A PhD Post-Mortem
Posted on 2019-12-08 by Yarmo Mackenbach
This is one of those stories that starts with an ending.
As of January 1st 2020, a new challenge awaits for me, a new life. Because my university/academic journey will be completed. In 2010, I set out on a path that would lead me from a biology bachelor degree to a neuroscience master degree and would culminate in a four years PhD program and result in a thesis and doctorate degree to end the journey with a bang. From there, the world would have been my oyster.
That journey was traveled as planned.
After investing a little over four years in my PhD project, I must end this leg of the trip without achieving its ultimate goal, obtaining the doctorate degree, leaving the past nine years open-ended, unrewarded, uncelebrated.
This post is not vindictive in nature. In the two weeks since making my decision to end my PhD project, mere weeks before the end of the contract, I have had plenty of time to come to terms with the circumstances, to accept what has happened. At the end of the day, I burdened myself with the responsibility of taking on a PhD project, therefore the eventual outcome of said project, however positive or negative, is the product of my actions and my actions alone. Any setback can be met with positive attitude and forward thinking.
This post is also not a cry for attention. That is not who I am. As a matter of fact, the old pre-PhD me would not have written this post. As hard as I'm trying, I find it difficult to figure what pre-PhD me would have done in this situation nor will I be able to, as I've changed. I have changed in ways I could not have predicted four years ago.
This post is ultimately about opening the discussion on one of the big topics people within higher education do not like to talk about: mental health.
I want to talk about mental health. Though not as severe as with other people I've talked to, I now have first-hand experience in dealing with a sinking ship and have felt the psychological toll that it takes. I can no longer look at fellow graduate students without wondering: are they suffering?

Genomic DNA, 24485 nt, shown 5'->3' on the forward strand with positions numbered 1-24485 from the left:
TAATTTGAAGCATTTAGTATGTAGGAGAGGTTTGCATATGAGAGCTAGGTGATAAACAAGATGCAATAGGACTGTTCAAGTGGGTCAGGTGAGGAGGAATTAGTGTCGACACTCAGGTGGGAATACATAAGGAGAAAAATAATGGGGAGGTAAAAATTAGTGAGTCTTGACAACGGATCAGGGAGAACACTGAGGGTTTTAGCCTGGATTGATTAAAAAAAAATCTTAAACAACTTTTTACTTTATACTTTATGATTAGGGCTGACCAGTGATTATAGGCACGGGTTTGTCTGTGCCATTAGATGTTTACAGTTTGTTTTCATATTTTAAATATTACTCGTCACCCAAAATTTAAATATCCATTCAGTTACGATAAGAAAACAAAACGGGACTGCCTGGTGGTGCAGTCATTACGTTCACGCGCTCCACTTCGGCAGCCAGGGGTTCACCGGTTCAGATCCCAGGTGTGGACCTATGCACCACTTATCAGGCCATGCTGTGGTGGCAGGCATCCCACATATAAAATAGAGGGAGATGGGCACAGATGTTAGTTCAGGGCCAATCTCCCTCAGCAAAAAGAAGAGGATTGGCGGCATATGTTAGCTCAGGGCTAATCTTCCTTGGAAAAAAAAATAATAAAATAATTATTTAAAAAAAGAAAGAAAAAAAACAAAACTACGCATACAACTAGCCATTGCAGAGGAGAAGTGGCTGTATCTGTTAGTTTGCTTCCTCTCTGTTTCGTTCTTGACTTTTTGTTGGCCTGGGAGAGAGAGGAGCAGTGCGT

This is my call to action.
The first years
The project started off pretty slowly, a lot of administrative tasks impeded experimentation. I spent time familiarizing myself with the environment, learned the workings of the existing codebase and other similar tasks. The first major setback was a slow cooker: the protocol describing the activities I was supposed to do needed to be approved by internal committees. This. Took. So. Long. If I had known then that the approval would come after over two and a half full years...
Waiting for approval of my protocol, I spent time learning the experiments, repeating it over and over so that when it would matter, I could eliminate myself as a factor of uncertainty. This process was far less innocent than it seemed. While my protocol was set in a scientific frame and had set goals, the experiments I was performing at first had no higher purpose other than serve as practice. As I grew more comfortable with the experiment and the protocol approval continued to be delayed, I, along with my supervisors, started looking at small results and enjoying minor victories. Sure, I wasn't allowed to yet do what I desperately wanted to, a number of experiments showed an unexpected and promising effect and I spent a few more experiments trying to understand it.
At the time, this felt exciting. I discovered stuff!
That's not what happened. These findings were not sought, they were stumbled upon. And after a couple more experiments, all failing to further our understanding of the observations, the ideas were dropped as fast as a new effect was found and more time was sunk into trying to figure that one out.
And after that observation lead to nothing, there was another one.
And another one.
I failed to see what was happening: I was chasing shiny things. The reason there is a protocol is to keep you focused. It provides a framework in which you work. It asks a question that will be satisfied by any answer, as long as this answer is obtained using the methodology prescribed by the protocol.
The solution would have been simple: write a different protocol with a simpler question. Set the framework. Gather the evidence.
I did not have this wisdom.
The latter years
I remember the day I received the email approving the protocol. I am not able to describe the feeling of futility that overcame me. There I was, now allowed to do the things I came here to do, but knowing full well there was no longer time to set up the experiments. My project was set to answer a forty year old question. Instead, I was chasing new shiny things, grasping for any finding that could provide meaning to my presence.